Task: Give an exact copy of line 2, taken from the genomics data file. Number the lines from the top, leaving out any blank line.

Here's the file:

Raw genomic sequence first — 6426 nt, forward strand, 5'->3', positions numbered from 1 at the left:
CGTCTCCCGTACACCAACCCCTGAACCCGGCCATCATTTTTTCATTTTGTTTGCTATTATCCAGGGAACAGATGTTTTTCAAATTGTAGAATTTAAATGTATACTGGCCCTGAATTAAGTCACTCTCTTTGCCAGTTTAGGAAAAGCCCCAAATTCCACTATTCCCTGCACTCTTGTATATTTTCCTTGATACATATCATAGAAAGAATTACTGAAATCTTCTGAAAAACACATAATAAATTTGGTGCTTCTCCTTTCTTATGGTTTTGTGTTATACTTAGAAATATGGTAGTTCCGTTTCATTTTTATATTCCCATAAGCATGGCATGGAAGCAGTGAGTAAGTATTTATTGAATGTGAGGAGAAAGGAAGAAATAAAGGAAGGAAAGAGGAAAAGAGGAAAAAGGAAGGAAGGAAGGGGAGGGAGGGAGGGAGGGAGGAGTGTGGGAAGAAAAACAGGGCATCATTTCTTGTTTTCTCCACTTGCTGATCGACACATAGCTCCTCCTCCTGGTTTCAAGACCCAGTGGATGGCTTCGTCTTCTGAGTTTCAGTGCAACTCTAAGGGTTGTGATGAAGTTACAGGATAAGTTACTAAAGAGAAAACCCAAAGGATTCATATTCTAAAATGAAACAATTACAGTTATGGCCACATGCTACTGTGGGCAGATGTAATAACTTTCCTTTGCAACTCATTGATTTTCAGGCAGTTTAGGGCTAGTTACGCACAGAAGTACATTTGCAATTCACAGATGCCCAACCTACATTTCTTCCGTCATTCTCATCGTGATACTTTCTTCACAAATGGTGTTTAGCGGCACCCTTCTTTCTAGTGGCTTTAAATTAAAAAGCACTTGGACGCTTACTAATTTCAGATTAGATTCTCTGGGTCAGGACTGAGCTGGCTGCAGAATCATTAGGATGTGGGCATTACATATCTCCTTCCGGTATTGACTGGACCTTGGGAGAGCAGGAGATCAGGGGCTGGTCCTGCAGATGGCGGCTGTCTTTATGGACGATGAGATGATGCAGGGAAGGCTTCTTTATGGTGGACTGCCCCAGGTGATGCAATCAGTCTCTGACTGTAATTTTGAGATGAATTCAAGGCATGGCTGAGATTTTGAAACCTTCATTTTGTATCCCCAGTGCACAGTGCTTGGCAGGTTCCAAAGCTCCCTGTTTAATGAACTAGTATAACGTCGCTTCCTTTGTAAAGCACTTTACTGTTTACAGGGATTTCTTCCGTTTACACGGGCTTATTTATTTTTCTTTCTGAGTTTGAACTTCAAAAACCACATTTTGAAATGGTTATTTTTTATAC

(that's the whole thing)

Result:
CGTCTCCCGTACACCAACCCCTGAACCCGGCCATCATTTTTTCATTTTGTTTGCTATTATCCAGGGAACAGATGTTTTTCAAATTGTAGAATTTAAATGTATACTGGCCCTGAATTAAGTCACTCTCTTTGCCAGTTTAGGAAAAGCCCCAAATTCCACTATTCCCTGCACTCTTGTATATTTTCCTTGATACATATCATAGAAAGAATTACTGAAATCTTCTGAAAAACACATAATAAATTTGGTGCTTCTCCTTTCTTATGGTTTTGTGTTATACTTAGAAATATGGTAGTTCCGTTTCATTTTTATATTCCCATAAGCATGGCATGGAAGCAGTGAGTAAGTATTTATTGAATGTGAGGAGAAAGGAAGAAATAAAGGAAGGAAAGAGGAAAAGAGGAAAAAGGAAGGAAGGAAGGGGAGGGAGGGAGGGAGGGAGGAGTGTGGGAAGAAAAACAGGGCATCATTTCTTGTTTTCTCCACTTGCTGATCGACACATAGCTCCTCCTCCTGGTTTCAAGACCCAGTGGATGGCTTCGTCTTCTGAGTTTCAGTGCAACTCTAAGGGTTGTGATGAAGTTACAGGATAAGTTACTAAAGAGAAAACCCAAAGGATTCATATTCTAAAATGAAACAATTACAGTTATGGCCACATGCTACTGTGGGCAGATGTAATAACTTTCCTTTGCAACTCATTGATTTTCAGGCAGTTTAGGGCTAGTTACGCACAGAAGTACATTTGCAATTCACAGATGCCCAACCTACATTTCTTCCGTCATTCTCATCGTGATACTTTCTTCACAAATGGTGTTTAGCGGCACCCTTCTTTCTAGTGGCTTTAAATTAAAAAGCACTTGGACGCTTACTAATTTCAGATTAGATTCTCTGGGTCAGGACTGAGCTGGCTGCAGAATCATTAGGATGTGGGCATTACATATCTCCTTCCGGTATTGACTGGACCTTGGGAGAGCAGGAGATCAGGGGCTGGTCCTGCAGATGGCGGCTGTCTTTATGGACGATGAGATGATGCAGGGAAGGCTTCTTTATGGTGGACTGCCCCAGGTGATGCAATCAGTCTCTGACTGTAATTTTGAGATGAATTCAAGGCATGGCTGAGATTTTGAAACCTTCATTTTGTATCCCCAGTGCACAGTGCTTGGCAGGTTCCAAAGCTCCCTGTTTAATGAACTAGTATAACGTCGCTTCCTTTGTAAAGCACTTTACTGTTTACAGGGATTTCTTCCGTTTACACGGGCTTATTTATTTTTCTTTCTGAGTTTGAACTTCAAAAACCACATTTTGAAATGGTTATTTTTTATAC